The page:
Oct

18

Hidden Talents: The Programming Whiz Kid

Written by

Quesadilla

Think you have real SelfControl? Try passing up one of these bad boys.

In Hidden Talents, we introduce you to the secret and sensational lives of your classmates. Charlie Stigler, SEAS ’15, has only been at Columbia for a few short weeks, but he’s probably helped you out on more papers, homeworks, and projects than anyone else here. Charlie Stigler is the developer behind SelfControl.

With a lean, athletic build and refreshingly relaxed attitude, Charlie Stigler doesn’t strike you as the stereotypical programmer. As we talked about SelfControl, he seemed enthusiastic that people use the app, but modestly downplayed its importance in his life and his original involvement. He began working on the app as a quick project for Steve Lambert, whom he describes as an “artist, sort of.” Steve wanted something that would block his email while he worked, so SelfControl was originally slated to be a simple command line script to serve just that purpose. Later, Steve requested the project be open-sourced, which got Charlie thinking. One thing led to another, and eventually he decided to “make [it] a little gift to the community.” “So instead of just making it a little command line tool,” he explains, “I ended up delivering an actual application with a GUI, and I put on a name, ‘SelfControl’ and an icon.”

When Charlie finally found accurate download figures for the program, he was surprised to learn just how many people, including his fellow Columbians, were using SelfControl. But plenty of users means plenty of problems. Charlie explained how people get confused about the app’s Whitelist feature, which blocks all sites except for those on the Whitelist. Luckily, he has a quick fix: “I have a copy-paste thing because I get several of those things a day, and I just copy-paste it in, change the name at the top, like ‘Dear Whatever, here, please go do your assignment. Bye.'”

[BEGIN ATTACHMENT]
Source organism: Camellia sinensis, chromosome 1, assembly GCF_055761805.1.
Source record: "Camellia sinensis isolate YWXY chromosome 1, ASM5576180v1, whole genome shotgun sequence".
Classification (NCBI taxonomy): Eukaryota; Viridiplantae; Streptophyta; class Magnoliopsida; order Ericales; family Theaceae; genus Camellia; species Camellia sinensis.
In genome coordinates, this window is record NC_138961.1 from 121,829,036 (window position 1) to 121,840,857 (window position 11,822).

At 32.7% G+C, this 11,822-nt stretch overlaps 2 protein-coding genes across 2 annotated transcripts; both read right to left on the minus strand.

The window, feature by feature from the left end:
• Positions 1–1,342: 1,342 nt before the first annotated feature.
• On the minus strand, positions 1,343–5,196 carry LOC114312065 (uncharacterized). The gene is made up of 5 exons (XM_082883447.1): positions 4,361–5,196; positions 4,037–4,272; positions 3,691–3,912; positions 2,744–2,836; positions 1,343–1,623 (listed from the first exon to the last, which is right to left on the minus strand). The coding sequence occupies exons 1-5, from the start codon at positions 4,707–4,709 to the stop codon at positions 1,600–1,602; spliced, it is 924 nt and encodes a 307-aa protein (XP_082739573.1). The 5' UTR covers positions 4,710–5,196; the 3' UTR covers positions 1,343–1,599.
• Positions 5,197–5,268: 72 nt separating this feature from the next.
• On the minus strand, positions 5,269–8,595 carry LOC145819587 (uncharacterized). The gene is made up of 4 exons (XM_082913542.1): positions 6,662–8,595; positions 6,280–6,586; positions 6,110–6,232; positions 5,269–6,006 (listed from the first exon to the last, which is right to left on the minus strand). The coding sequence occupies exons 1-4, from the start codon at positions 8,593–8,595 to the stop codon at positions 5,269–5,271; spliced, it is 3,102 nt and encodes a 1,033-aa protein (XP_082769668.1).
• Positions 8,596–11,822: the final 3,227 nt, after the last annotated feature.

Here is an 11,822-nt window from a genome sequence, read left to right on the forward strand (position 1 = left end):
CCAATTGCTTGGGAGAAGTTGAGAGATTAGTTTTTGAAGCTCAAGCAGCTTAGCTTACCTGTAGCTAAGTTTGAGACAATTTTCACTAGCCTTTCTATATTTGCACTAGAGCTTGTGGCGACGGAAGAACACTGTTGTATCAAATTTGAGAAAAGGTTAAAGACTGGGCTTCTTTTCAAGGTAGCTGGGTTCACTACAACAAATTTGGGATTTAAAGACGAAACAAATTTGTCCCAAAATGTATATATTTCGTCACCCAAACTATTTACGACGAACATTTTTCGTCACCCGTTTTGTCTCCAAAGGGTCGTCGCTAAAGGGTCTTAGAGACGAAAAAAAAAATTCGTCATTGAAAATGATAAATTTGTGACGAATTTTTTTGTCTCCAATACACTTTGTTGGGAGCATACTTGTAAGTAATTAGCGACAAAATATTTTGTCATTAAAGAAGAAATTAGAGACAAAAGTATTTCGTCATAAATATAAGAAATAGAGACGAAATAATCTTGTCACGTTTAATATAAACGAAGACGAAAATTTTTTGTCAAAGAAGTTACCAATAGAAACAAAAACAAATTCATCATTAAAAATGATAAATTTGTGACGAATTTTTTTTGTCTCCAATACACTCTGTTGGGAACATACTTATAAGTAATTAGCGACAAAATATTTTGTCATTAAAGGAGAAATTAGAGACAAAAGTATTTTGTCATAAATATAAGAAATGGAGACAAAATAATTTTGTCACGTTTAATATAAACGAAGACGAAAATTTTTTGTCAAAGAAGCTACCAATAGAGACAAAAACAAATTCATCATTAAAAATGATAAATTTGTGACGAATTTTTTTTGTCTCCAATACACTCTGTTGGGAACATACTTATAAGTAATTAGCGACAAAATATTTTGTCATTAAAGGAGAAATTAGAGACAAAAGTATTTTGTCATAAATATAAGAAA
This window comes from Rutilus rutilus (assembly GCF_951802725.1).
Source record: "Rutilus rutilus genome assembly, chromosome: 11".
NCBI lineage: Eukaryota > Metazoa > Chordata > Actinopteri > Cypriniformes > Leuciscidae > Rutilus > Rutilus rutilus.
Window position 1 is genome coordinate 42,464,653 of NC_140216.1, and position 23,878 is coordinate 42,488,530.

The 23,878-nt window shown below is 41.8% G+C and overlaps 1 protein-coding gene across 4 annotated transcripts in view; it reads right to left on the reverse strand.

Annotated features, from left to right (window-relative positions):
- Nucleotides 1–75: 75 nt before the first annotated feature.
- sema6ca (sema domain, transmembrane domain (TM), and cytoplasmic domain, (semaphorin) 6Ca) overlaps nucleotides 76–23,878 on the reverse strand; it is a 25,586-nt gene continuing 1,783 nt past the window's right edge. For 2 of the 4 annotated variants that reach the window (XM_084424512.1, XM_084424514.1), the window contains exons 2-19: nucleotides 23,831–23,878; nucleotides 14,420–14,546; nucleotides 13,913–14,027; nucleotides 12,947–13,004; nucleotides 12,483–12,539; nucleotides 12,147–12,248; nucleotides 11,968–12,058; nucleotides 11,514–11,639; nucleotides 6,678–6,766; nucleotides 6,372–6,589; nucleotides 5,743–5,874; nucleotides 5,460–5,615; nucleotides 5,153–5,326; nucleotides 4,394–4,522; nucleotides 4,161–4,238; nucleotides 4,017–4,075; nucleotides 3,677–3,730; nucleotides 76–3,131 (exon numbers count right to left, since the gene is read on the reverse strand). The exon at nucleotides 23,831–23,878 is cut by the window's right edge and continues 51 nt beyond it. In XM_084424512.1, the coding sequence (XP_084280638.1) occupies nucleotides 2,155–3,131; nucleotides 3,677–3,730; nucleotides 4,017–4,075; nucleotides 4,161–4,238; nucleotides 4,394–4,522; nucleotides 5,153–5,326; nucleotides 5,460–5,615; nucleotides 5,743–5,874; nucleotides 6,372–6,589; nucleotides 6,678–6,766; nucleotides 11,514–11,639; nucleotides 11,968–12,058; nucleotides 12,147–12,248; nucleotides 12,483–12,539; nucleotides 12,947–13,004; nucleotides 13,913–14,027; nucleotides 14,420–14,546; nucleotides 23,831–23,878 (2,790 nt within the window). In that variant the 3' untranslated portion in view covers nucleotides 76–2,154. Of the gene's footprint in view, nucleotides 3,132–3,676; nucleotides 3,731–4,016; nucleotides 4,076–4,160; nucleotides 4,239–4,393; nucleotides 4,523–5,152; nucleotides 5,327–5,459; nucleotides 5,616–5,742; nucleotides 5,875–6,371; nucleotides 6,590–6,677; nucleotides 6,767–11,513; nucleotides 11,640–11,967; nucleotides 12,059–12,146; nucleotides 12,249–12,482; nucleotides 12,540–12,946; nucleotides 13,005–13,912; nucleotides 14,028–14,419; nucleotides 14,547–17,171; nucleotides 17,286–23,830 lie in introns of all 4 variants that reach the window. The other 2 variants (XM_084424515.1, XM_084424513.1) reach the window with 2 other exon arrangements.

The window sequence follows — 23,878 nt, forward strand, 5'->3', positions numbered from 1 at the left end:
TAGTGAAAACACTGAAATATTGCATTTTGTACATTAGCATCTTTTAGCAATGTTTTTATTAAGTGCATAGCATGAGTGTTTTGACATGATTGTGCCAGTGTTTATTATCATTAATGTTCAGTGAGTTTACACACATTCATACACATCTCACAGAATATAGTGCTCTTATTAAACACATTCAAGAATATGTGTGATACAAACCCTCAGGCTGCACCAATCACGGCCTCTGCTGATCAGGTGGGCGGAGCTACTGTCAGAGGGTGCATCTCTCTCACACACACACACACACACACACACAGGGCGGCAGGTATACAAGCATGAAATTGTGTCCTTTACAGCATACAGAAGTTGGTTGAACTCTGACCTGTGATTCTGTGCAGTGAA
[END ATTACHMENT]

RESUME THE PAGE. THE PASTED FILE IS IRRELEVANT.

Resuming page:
Charlie has been programming since his freshman year in high school, but he didn’t always enjoy it. “I screwed around with computers, but [my brother] always wanted me [to program]. And I was like, ‘Hell no dude, that looks crappy and I don’t think I can do it. It looks really hard—I don’t wanna do that stuff.'” But he wandered back to programming the same way many laymen get into “advanced” things you can do with a computer: torrenting. “I started setting up a lot of crazy stuff for that, because I wanted it to happen more efficiently. And it ended up that I eventually just started coding.” As he got more involved in the world of computer science, he began coding iPhone apps in his spare time.

SelfControl

Remember, when you put sites on the Whitelist they are the ONLY sites you can access!

SelfControl isn’t the only major project he’s got under his belt, though. Charlie described a venture he joined as a high schooler, which he pitched as a “group collaboration-slash-social networking thing.” “It sounded cooler back then,” he admits. Though he doesn’t really contribute to the project anymore, Charlie owns a percentage of the company—or as he puts it, “a bunch of stock and no money.” Now, when he’s not rowing crew or dashing to class, he is working on launching an education-based startup with his dad and another partner in the city.

Oh yeah, did we mention he also rows crew? Well, he does that too. “All I really do is crew, classes, try and get some work done here and there. At home, I used to just lie on the couch, code for 10 hours, go to sleep. It was a lot easier.” As if we weren’t already feeling under-accomplished, dare we ask what else this modern Hercules does? “I make really good quesadillas. I cook nothing else. The only things I ever make are cookies and quesadillas. But I make a good quesadilla.” Charlie’s mother recently shipped him a large quantity of tortillas, for whose use he has grand plans: “Well the first thing I’m going to do is I’m going to have a party either here or in the Carman basement, and I’m going to make quesadillas for everybody. That’s what I’ve allocated 60 of them for. I’m going to make 60 people quesadillas.” Save one for us please!?

Although he’s now in SEAS, Charlie told us he doesn’t really identify with engineers. He’s thinking about transferring to CC, and this semester he’s taking UWriting, Gateway, and Lit Hum to plan ahead. Between that, managing an old once-command line project, two startups, rowing, and Mexican food for 60 people, Charlie seems to have no trouble passing the time. Is the secret to his success a strict budgeting of internet time, courtesy of SelfControl? “No, why would I do that?” he laughs, “I have self control.”

What we got out of the interview via Wikimedia Commons

Tags: , , , , , , ,

22 Comments

  1. ryan

    Charlie also happens to be a fantastic rapper, and as one in attendance of the carman basement quesadilla party, I can honestly say that was the best quesadilla I've ever had

  2. Out of Controll

    hello,

    what is control? is it the ability to choose what you want to do? or is it the ability to be not driven by ancillary sources?